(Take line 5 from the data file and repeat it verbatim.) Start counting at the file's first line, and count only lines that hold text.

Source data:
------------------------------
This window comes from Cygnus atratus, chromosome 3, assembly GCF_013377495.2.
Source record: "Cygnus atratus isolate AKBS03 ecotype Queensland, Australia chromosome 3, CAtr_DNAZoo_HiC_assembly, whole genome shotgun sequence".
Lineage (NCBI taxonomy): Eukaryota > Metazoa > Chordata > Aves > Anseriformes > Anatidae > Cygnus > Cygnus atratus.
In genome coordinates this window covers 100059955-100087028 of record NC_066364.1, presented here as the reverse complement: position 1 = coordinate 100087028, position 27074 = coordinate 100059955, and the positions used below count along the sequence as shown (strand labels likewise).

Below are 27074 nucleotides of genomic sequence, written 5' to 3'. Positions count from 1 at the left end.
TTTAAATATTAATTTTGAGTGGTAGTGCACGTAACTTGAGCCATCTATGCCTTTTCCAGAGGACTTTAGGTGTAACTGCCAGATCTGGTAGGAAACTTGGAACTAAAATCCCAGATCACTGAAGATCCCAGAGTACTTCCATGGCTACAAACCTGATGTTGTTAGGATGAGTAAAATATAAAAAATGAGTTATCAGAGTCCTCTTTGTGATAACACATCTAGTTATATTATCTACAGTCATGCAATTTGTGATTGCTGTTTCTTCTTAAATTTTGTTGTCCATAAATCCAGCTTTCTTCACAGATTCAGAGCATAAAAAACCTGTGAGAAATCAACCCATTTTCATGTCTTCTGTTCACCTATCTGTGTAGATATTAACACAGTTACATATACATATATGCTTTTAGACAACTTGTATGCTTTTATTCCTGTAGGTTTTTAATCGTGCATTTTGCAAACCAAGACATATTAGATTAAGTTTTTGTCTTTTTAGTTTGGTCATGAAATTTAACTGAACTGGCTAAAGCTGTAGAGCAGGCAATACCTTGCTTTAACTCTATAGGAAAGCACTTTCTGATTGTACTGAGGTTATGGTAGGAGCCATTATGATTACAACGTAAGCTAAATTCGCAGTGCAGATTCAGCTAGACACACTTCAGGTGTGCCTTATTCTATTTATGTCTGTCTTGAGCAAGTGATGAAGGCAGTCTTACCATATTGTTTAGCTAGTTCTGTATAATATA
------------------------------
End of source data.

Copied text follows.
Below are 27074 nucleotides of genomic sequence, written 5' to 3'. Positions count from 1 at the left end.